Got a QA Interview Coming Up?

Hey first, grats on getting an interview. I assume this means you’re looking for a new job. I’m glad to hear it.

I’m glad, because software is everywhere, and a lot of data’s flying around that needs to be handled correctly. Testing is extremely important, and we need skilled people out there mixing it up and cultivating quality.

So I’d like to impress on you how important and how big a responsibility QA is for any software company. It touches every department in a company.

Think about it:

  • managers’ stress levels correlate to how good or bad the software is
  • developers spend more or less time developing new revenue-generating features, or not, if bugs hit production
  • customer service spend more or less time getting their ears hollered into, depending on how well the code behaves
  • revenue streams grow or shrink relative to code quality
  • operations and support have to spend more time doing ticket triage if the code in the wild is not up to par
  • company branding takes a serious hit if a big bug hits their users.

The perception of a company’s success can last awhile, but if they fall on their face, man, the public are like spectators at the Colosseum.

Not trying to spook you! Don’t cancel the interview! Please?

What I mean is, QA is such an integral part of a company that it’s important to branch out from the standard point-and-shoot questions (i.e.: what do you need tested?) and get a more complete, clearer picture of the entire company.

Because, while you will be working at a desk, that desk is part of a company, which contain people, and that company has a flavor and character, because of the people, that will guide how you work.

Remember: They brought you in because they have a particular need to fill. They need more testers. The question is, Why?

Below are some QA Questions I use at every interview, to gauge the temperature and pressure points at a company. It’d be really cool if I could assign points to different answers, and then be like, “Hm. Well they only scored 75 out of 200, so meh, pass.”

Likely you’ll be asked some questions about testing, and may have some working examples to do, to see how much you know about it.

That’s fine. I don’t really want to focus on the technical side of it.

Instead, I want to focus on the kind of questions that will help you gauge what kind of company dynamic they have, how the team works, what’s possibly constipating their revenue stream, and what you might be getting yourself into.

So, what questions should be in mind during an interview?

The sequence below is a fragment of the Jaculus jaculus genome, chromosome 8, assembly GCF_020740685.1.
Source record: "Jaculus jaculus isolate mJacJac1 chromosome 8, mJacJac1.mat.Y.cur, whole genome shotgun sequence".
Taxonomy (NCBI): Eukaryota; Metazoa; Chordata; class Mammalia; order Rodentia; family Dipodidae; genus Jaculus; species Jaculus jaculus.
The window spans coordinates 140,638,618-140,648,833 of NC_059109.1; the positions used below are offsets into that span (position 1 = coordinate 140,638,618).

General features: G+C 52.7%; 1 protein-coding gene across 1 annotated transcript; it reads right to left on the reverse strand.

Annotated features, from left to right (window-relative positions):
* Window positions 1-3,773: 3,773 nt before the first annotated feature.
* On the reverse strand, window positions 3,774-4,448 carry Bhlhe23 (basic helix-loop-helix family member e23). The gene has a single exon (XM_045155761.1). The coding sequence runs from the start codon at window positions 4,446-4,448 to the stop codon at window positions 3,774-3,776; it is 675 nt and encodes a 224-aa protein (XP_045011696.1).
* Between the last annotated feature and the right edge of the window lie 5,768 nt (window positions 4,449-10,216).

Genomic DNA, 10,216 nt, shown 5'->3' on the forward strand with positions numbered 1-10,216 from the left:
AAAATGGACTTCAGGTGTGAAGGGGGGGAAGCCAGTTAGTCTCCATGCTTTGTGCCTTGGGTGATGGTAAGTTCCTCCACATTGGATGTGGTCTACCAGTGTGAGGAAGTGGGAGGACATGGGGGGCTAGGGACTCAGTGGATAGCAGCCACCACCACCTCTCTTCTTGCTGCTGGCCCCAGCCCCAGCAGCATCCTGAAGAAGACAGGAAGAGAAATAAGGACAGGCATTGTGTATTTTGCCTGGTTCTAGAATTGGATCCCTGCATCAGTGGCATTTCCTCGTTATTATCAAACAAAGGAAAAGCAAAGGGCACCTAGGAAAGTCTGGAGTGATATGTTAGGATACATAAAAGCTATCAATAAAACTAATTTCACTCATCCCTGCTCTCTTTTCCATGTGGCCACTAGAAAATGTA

All right guns up let’s do this. LEEEEEEROYYYYYYYY JOBHUNTER!

The complete list of questions can be found right here, but I want to break out the sections so you know why they’re there.

Company Name: This is at the top so you know right away what company you’re looking at later, when you’re reviewing notes. It’s likely if you’re going on one interview you’re going on many. If not, you should be. I may write something about that at another time, but it’s out of scope here.

Who’s Who?: This section holds the info about who’s performing the interview, and what positions they hold. If you have questions for a person in a specific role, then you’ll know who to direct the question toward. Also, it comes in handy later when you send a thank-you note for their time after the interview. That’s bold for a reason. It might be important.

Questions About The Position: This is near the top too, so you can tell sooner what position it’s for.There are also some questions about why the position is there. Tactfully ask why the position exists–is it because someone left? Is it newly created? Maybe it’s there because they just need more people helping test or automate. If so, that’s a good data point. Why do they need more? Do they have a lot of bugs or do they want to get out in front, and they have devs producing faster than they can test? Intriguing… Subsequent questions will drill down into what their pain points actually are.

Bugs and Bug Reports: People who eat food gain energy but also produce poop. Companies who produce software gain revenue but also produce bugs.

This section is to glean information about how the company measures their poop, and whether there are certain parts of the system that have a higher concentration of it.

Sorry. I meant bugs.